Teacher: [placing the chart in Figure 6 on the overhead projector or other projection device, and holding up What&apos s the Difference? (Diehl & Plumb, 7555) for the class to see] Today we are going to read a book about pairs of animals that look a lot alike, but are actually different types of animals. As we read, we are going to keep track of the ways that the animals are alike, and the ways that they are different. We are going to compare and contrast the two types of animals as we read. We will use charts like this [teacher points to Figure 6] to help us compare and contrast these animals.

To sum up, frogs and toads do seem similar but they have several different qualities regarding shape, size, color, and texture. So it is crystal clear that people mistake while figuring out the difference between a frog and toad. It is needed that one should learn how a frog differs from a toad.



Comparing and Contrasting Use to analyze similarities and differences between two things (people, places, events, ideas, etc.), by placing individual characteristics in either the left or right sections, and common characteristics within the overlapping section. See: Synectics , Compare/Contrast Matrix, Questions , PMI , T-Chart, Ranking , & KWLH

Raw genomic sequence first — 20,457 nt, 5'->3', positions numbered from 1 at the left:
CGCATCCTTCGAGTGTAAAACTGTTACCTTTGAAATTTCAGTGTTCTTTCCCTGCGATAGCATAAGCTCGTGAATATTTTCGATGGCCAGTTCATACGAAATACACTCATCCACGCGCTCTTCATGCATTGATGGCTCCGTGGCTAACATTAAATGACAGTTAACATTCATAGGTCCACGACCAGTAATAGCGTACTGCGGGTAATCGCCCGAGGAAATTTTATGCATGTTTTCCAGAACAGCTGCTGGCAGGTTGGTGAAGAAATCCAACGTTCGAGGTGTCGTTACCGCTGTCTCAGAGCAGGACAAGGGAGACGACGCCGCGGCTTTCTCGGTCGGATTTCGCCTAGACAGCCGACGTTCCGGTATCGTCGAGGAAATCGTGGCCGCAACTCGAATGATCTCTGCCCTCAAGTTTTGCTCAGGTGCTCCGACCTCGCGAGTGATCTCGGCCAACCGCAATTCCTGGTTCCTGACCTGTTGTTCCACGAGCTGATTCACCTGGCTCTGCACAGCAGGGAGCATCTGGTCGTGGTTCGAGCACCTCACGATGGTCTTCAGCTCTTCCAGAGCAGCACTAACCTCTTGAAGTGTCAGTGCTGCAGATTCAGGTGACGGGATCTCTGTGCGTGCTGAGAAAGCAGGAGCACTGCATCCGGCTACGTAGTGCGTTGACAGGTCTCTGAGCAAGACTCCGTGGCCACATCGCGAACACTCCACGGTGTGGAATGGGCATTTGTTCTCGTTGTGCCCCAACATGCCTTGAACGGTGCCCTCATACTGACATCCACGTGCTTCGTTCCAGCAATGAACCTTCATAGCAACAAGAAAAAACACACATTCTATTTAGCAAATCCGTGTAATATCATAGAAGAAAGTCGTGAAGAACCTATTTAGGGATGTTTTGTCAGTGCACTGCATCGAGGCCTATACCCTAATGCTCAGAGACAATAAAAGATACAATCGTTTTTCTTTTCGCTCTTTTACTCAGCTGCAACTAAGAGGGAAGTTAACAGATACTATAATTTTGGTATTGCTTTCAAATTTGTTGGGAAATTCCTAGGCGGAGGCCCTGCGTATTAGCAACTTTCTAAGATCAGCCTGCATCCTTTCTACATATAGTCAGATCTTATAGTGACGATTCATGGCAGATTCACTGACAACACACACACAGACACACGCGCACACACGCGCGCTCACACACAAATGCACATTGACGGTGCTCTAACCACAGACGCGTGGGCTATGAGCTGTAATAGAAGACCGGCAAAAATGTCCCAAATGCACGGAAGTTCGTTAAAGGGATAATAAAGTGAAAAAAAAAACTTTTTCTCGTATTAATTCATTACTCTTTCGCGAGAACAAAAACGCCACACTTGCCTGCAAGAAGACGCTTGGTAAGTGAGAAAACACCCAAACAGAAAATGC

The danger of this subject-by-subject organization is that your paper will simply be a list of points: a certain number of points (in my example, three) about one subject, then a certain number of points about another. This is usually not what college instructors are looking for in a paper—generally they want you to compare or contrast two or more things very directly, rather than just listing the traits the things have and leaving it up to the reader to reflect on how those traits are similar or different and why those similarities or differences matter. Thus, if you use the subject-by-subject form, you will probably want to have a very strong, analytical thesis and at least one body paragraph that ties all of your different points together.

An example of compare contrast essay analysis guiding you all the way about the aspects to focus while writing a compare and contrast essay. The topic of this essay is the differences and similarities between frogs and toads.

It is a brisk October day in Chicago during my first year of teaching. I (Jennifer, second author) am seated at a small table in the back of the classroom, surrounded by the members of my on-level guided reading group. The six second-grade students in the group are getting ready to read a short nonfiction trade book about spiders that is a required text in our regular reading series. The book uses a straightforward compare-contrast text structure to present information about spiders, comparing and contrasting them first with insects and then with other arachnids, like scorpions. My goal in the lesson is to help children to both gain new knowledge about spiders and to understand the compare-contrast text structure that the book uses.

As you generate points of comparison, consider the purpose and content of the assignment and the focus of the class. What do you think the professor wants you to learn by doing this comparison/contrast? How does it fit with what you have been studying so far and with the other assignments in the course? Are there any clues about what to focus on in the assignment itself?